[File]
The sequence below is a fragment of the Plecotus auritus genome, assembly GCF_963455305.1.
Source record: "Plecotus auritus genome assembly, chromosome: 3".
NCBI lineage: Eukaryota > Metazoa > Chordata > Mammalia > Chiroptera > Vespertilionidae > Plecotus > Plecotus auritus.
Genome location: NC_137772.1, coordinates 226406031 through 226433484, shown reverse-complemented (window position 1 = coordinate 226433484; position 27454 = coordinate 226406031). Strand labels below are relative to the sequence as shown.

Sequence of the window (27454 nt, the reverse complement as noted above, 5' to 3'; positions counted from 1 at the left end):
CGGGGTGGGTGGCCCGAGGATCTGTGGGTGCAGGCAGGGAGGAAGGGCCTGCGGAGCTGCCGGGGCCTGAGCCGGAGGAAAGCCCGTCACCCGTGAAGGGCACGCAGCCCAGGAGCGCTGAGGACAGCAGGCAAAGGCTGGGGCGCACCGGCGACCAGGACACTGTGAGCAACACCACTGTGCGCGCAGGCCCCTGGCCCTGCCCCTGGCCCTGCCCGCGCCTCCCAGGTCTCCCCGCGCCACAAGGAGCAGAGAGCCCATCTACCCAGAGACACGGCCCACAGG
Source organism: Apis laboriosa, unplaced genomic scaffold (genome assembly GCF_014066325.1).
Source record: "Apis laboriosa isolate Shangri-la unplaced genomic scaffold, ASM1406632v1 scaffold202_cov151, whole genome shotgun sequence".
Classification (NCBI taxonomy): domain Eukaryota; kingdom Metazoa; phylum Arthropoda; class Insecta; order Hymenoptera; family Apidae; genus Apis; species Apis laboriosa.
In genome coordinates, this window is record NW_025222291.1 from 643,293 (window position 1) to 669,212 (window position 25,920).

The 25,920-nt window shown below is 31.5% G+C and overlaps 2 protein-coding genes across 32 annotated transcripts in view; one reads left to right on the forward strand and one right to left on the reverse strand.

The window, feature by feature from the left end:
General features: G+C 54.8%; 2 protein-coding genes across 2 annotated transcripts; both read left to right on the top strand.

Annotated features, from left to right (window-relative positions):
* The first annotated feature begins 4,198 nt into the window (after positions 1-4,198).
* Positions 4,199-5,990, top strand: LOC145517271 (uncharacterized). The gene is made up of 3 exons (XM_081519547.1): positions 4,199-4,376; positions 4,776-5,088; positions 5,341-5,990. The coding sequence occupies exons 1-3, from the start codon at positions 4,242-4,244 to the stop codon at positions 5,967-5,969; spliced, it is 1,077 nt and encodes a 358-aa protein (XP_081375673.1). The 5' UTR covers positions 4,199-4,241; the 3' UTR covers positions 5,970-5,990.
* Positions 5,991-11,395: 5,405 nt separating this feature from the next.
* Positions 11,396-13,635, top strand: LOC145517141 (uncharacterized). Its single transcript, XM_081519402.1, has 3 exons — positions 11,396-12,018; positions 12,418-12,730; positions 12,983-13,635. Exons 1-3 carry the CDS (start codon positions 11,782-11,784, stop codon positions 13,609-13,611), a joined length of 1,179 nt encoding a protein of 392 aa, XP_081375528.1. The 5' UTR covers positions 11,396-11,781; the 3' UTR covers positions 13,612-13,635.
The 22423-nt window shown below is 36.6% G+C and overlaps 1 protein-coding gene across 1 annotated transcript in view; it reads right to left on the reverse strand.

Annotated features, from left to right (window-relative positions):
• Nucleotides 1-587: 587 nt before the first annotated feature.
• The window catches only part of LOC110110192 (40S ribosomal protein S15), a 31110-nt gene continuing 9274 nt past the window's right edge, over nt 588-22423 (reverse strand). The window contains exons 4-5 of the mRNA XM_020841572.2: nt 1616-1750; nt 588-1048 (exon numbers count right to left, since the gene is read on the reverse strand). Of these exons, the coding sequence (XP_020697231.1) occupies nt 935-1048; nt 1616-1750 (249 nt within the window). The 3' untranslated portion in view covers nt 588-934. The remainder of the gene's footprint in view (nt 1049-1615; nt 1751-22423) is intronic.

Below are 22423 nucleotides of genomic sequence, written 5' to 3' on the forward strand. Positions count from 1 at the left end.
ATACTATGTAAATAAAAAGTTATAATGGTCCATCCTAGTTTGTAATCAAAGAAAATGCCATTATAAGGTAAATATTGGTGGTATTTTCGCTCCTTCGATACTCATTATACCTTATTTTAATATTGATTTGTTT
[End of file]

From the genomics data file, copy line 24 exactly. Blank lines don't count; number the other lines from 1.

ATACTATGTAAATAAAAAGTTATAATGGTCCATCCTAGTTTGTAATCAAAGAAAATGCCATTATAAGGTAAATATTGGTGGTATTTTCGCTCCTTCGATACTCATTATACCTTATTTTAATATTGATTTGTTT